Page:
When the cases of the five boys went to trial, there was no incriminating evidence against any of them. In fact, all the evidence pointed to the fact that they did not commit this crime. No DNA from any of the boys was found on the victim and they were in another part of the park, causing trouble with a bunch of other kids, when the crime would have happened. But a district attorney had their confessions on tape and because of those confessions (which did not agree with one another) they would each spend the next seven to ten years in prison!
What can we learn from this crazy but true story? Do not confess things that are not true!
We make confessions every day. We confess we are tired. We confess we are stressed. We confess we don’t feel good. We confess we are overweight. We confess we don’t like our jobs. We confess we aren’t good enough. We confess the wrong kind of confessions all of the time, and most of the time, we do it without even realizing it.
Hebrews 10:23 Let us hold fast the confession of our hope without wavering, for He who promised is faithful.
The word confession in this verse is from the Greek word homologia and it’s not referring to someone who just reads confessions or makes mindless parrot-like confessions, it’s referring to someone who has meditated on God’s Word and has it so down in their heart that it fills them with hope and when they open their mouth they can’t help but confess what God says about them. They can’t help it, because they believe it.
When you hear people talk, or see their Facebook posts, about how they are dreading Monday or about how it’s going to be a realllly long week, you can be sure they haven’t taken the time to get in sync with God concerning those things. We know this because we know He isn’t dreading Monday and we know He’s not complaining about the long week. He says, “This is the day I have made, rejoice and be glad in it.” (Psalm 118:24)
We have to pay attention to our confessions, because they matter. Life and death are in the power of the tongue. When you say things about yourself, your husband, your children, your day, your week or your year, that don’t agree with what God says about them, you are confessing things that are not true! When those boys opened their mouths and confessed to a crime they did not commit, they changed the path of their lives forever.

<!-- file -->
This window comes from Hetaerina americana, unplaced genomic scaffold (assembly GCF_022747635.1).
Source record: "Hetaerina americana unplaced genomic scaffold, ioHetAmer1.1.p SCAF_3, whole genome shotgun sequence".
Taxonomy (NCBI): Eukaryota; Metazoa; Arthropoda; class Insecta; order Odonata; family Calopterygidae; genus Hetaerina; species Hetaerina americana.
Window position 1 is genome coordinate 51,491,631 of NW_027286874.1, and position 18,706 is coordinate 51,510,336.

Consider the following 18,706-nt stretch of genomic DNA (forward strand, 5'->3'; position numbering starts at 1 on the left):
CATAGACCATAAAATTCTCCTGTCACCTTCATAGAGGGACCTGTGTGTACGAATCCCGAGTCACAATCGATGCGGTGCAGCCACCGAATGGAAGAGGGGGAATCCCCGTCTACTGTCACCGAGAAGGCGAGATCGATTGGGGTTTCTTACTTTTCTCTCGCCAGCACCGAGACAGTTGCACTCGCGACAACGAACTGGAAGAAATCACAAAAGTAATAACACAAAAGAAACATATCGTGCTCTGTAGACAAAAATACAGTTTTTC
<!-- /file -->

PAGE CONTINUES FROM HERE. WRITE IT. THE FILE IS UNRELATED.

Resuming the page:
Don’t let your circumstances coerce you into confessing a lie! Get in the Word and let it sink down into your spirit, so when you open your mouth or update your status, you confess truth, hope, and faith in a faithful God!
When I was in seventh grade, I went on a mission trip to Peru with a group of teenagers from my church. The native language in Peru is Spanish and, “Me no hablo espanol,” so if I wanted to communicate with anyone there who, “No hablan ingles,” I had to have an interpreter.
Interpreter: a person who translates the words that someone is speaking into a different language.
I can still remember our group’s interpreter, Liz. She had wavy, dark hair and wore red lipstick. She not only translated what we were saying to the Peruvians, but she translated what they were saying to us.
If she were ornery she could have really messed with me by misinterpreting some of the things I needed her to translate. I could have asked her to order me a hamburger and French fries and since I don’t recognize very many Spanish words she could have ordered me a plate of fried guinea pig and I wouldn’t have known it until the “delicacy” arrived at the table.
A few weekends ago I was at a women’s conference listening to one of my favorites, Pastor Jimmy Evans, when he said something that hit me like a ton of bricks. I pray as you read this it has that same type of impact on your life.
“Stop letting the devil interpret the people in your life to you.”
Satan is an interpreter. He will take words, thoughts, and actions, and translate them into a different language, his native language.
John 8:44 (NIV) When he lies, he speaks his native language, for he is a liar and the father of lies.
I’ve heard many teachings on how the devil will lie to you about yourself. He’s great at making you think you aren’t good enough, smart enough, or spiritual enough. He knows just what thoughts to plant in your head to make you feel inadequate. I’ve learned through the years how to recognize his voice and take those thoughts captive by meditating and declaring what God’s Word says about me.
I don’t let the devil interpret me to me, I am all God says I am, but what about other people in my life: my husband, my kids, my friends, my leaders, my God? When the enemy plants a thought about one of them in my mind, am I as quick to recognize that it’s a lie? Am I as quick to run that thought off by speaking God’s Word and declaring that the person Satan is interpreting to me is all God says THEY are?
Satan cannot be trusted as an interpreter. Eve learned this the hard way. In the third chapter of Genesis she has one conversation with Satan where she allowed him to interpret God to her. She doubted God’s goodness and His motives, all based on lies and misinterpretations from a conniving snake.
Satan loves to tear relationships apart, especially marriages. He is an expert at taking one thing your spouse said or did, or didn’t do, and translating it to you in a way that causes you to take up a great offense with them. Maybe it’s something as small as your husband not taking out the trash when you asked him to. It wasn’t a shot at you or a picture of his lack of love for you, but if given the chance, Satan will interpret that one action into a lie that causes you to resent your husband and then he will continue to build on that.
When you find yourself frustrated with the people in your life, ask yourself why. Is it, perhaps, because you have been letting a liar interpret them to you? Don’t stand for that! Defend your loved ones with the Word of God like you would defend yourself.
I Corinthians 13:6-7 (NIV) Love does not delight in evil but rejoices with the truth. It always protects, always trusts, always hopes, always perseveres.